THURSDAY, May 30, 2013 (HealthDay News) -- Could the secret to educational achievement lie in a person's DNA? A major new study suggests that genes do play some role in how well an individual does at school.
The international team of researchers tested hundreds of thousands of genetic markers to track links between genetic variation and the level of education people achieved, including whether or not they graduated from college.
"We have now taken a small but important first step toward identifying the specific genetic variants that predict educational attainment," study co-author Dalton Conley, a sociologist at New York University, said in a university news release.
Although they have not spotted an "education gene," he and his colleagues believe the findings could also shed light on certain memory and learning problems.
"We hope that our findings will eventually be useful for understanding biological processes underlying learning, memory, reading disabilities and cognitive decline in the elderly," said another co-author, Daniel Benjamin, a behavioral economist at Cornell and co-director of the Social Science Genetic Association Consortium.
The consortium's findings were the result of a genome-wide association study that pooled information form more than 125,000 people from the United States, Australia and 13 western European countries -- a total sample size more than 10 times larger than any previous genetic study of its kind.
Since the study included people from around the world, the researchers used a common measure of educational achievement, known as the International Standard Classification of Education scale, to analyze genetic variants called single-nucleotide polymorphisms, or SNPs -- tiny changes found at one location in a person's genetic code.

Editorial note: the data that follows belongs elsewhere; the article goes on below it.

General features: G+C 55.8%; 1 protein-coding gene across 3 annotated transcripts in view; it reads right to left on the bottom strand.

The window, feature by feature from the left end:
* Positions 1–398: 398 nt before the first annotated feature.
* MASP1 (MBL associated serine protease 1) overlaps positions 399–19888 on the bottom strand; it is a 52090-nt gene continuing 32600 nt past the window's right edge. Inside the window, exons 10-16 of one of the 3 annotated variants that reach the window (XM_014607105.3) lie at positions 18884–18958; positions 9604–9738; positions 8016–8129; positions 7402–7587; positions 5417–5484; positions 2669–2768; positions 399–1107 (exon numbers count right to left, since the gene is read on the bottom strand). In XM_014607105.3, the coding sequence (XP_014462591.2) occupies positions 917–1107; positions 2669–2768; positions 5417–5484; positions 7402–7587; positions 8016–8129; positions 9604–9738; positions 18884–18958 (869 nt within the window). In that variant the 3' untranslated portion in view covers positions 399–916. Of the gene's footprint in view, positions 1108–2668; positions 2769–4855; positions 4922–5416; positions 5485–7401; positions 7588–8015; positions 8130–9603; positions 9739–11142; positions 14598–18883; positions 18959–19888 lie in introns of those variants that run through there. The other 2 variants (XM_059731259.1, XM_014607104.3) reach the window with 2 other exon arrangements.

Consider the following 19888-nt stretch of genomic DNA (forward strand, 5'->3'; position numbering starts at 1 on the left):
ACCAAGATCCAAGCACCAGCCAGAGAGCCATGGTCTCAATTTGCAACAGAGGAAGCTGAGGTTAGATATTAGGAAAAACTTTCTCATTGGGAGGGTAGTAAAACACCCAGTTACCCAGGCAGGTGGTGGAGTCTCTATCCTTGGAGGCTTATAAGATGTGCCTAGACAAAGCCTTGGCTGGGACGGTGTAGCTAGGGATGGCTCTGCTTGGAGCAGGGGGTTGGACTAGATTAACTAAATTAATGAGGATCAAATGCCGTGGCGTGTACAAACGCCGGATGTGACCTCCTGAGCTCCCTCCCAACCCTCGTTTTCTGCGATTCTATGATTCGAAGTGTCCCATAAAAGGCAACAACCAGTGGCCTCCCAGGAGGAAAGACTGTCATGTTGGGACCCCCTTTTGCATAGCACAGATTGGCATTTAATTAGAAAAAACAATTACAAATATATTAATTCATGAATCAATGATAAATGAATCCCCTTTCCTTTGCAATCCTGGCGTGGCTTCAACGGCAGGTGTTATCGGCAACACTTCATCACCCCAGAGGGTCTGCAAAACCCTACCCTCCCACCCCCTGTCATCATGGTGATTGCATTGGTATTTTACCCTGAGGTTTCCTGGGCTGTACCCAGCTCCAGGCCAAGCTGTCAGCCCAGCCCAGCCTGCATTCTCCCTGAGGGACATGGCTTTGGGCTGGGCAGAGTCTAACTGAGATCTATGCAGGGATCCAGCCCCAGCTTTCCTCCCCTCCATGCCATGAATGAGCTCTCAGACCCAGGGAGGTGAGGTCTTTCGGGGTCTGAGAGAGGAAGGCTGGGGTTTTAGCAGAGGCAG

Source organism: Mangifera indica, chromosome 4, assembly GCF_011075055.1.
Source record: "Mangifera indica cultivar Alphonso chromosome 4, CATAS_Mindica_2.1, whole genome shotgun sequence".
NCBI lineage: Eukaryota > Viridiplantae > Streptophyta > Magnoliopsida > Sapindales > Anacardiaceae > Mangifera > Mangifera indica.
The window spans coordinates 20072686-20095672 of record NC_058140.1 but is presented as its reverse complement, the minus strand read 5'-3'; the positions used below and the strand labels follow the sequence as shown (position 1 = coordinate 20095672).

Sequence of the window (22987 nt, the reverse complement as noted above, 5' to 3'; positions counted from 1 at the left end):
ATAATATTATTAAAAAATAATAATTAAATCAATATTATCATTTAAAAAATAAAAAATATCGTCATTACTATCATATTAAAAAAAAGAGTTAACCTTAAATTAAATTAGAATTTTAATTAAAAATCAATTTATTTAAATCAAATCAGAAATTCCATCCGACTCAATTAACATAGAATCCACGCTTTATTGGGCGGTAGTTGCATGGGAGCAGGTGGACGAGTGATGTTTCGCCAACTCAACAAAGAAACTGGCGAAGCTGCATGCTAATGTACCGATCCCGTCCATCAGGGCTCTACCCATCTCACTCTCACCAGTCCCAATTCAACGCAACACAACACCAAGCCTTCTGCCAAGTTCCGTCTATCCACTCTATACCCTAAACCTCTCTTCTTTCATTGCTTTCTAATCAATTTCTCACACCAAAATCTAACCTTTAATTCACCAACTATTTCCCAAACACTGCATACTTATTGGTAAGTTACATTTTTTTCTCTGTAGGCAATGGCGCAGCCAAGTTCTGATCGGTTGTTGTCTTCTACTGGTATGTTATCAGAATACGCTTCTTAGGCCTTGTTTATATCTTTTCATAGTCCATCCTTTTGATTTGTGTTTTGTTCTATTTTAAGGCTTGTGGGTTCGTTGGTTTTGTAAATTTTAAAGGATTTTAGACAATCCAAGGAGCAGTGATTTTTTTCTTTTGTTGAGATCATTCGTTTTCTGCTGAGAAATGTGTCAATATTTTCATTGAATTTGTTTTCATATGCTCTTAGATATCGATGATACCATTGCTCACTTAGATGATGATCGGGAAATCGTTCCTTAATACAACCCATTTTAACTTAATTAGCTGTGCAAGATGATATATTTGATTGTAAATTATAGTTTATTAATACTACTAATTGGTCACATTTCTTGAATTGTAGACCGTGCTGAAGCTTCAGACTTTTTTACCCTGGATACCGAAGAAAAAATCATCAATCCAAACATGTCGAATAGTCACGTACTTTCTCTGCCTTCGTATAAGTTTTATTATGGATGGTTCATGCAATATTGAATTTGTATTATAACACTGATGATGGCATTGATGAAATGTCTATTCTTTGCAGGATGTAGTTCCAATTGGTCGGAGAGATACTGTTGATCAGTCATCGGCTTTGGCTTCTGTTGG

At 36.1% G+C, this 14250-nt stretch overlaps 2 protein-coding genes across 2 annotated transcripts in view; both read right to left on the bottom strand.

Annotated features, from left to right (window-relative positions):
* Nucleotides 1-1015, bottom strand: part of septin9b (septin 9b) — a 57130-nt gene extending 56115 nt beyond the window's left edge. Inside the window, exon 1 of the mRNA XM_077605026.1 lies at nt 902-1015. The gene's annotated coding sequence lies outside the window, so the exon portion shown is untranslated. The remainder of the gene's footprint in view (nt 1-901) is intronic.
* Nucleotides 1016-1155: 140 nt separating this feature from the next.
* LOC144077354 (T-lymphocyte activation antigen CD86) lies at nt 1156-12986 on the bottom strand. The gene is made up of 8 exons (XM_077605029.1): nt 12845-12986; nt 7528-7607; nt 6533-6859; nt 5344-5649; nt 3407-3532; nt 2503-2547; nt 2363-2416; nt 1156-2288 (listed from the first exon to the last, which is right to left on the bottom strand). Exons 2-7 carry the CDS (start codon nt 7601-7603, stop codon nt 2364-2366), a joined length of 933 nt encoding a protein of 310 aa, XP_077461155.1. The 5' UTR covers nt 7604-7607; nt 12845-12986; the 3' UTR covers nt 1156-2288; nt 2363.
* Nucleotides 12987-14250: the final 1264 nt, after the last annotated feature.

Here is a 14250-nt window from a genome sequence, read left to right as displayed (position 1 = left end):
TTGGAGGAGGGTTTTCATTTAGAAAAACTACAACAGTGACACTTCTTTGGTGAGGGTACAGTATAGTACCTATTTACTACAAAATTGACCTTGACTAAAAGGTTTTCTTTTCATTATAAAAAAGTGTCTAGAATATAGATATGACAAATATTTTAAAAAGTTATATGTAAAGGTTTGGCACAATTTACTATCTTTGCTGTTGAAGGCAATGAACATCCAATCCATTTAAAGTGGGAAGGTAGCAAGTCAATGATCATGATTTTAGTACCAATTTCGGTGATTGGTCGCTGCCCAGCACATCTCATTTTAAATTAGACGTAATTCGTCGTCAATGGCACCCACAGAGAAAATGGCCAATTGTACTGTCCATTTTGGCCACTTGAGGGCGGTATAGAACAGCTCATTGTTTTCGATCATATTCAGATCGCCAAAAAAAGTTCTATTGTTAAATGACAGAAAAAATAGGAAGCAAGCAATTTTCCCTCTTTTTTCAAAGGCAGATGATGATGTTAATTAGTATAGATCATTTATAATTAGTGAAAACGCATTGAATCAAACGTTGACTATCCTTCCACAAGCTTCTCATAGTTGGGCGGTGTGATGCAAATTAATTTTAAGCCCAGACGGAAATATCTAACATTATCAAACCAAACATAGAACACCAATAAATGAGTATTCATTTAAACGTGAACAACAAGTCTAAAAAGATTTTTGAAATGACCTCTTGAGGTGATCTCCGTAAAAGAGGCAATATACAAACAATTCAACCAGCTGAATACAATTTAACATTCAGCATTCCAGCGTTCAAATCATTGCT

Analysis of over 2 million SNPs allowed the team to explain about 2 percent of the variation in educational achievement among the study's participants.
No one gene had a major impact on how far people went in school, however. The genetic markers identified as having the strongest effects on the level of education a person achieves could each only explain 0.02 percent or the variety between people, the team said.
That effect is minor compared with genes' effects on other developmental attributes. For example, a SNP is known to cause about 0.40 percent of the variation in height between different people, the researchers said.
The new study has much more power to spot genetic effects than prior efforts, the researchers added.
"Previous studies used far smaller samples, sometimes as small as 100 individuals and rarely more than 10,000. These small samples make sense under the assumption that individual genes have large effects. However, if genes have small effects, as our study shows, then sample sizes need to be very large to produce robust findings that will reliably replicate in other samples," David Cesarini, an NYU assistant professor at the Center for Experimental Social Science and the Center for Neuroeconomics, said in the news release.
The findings, published May 30 in the journal Science, do not suggest that a person's educational path is determined at birth, the team stressed.
Conley said that a person's genetics must work in the context of his or her environment, which is "modifiable." Now that certain genetic factors tied to education have been identified, "we can now begin to examine how other factors -- including public policy, parental roles and economic status -- dampen or amplify genetic effects and ultimately devise better remedies to bolster educational outcomes," he said.
The consortium includes researchers at NYU, Erasmus University, Cornell University, Harvard University, the University of Bristol, and the University of Queensland and other institutions.
The U.S. National Institutes of Health provides more information on genetics.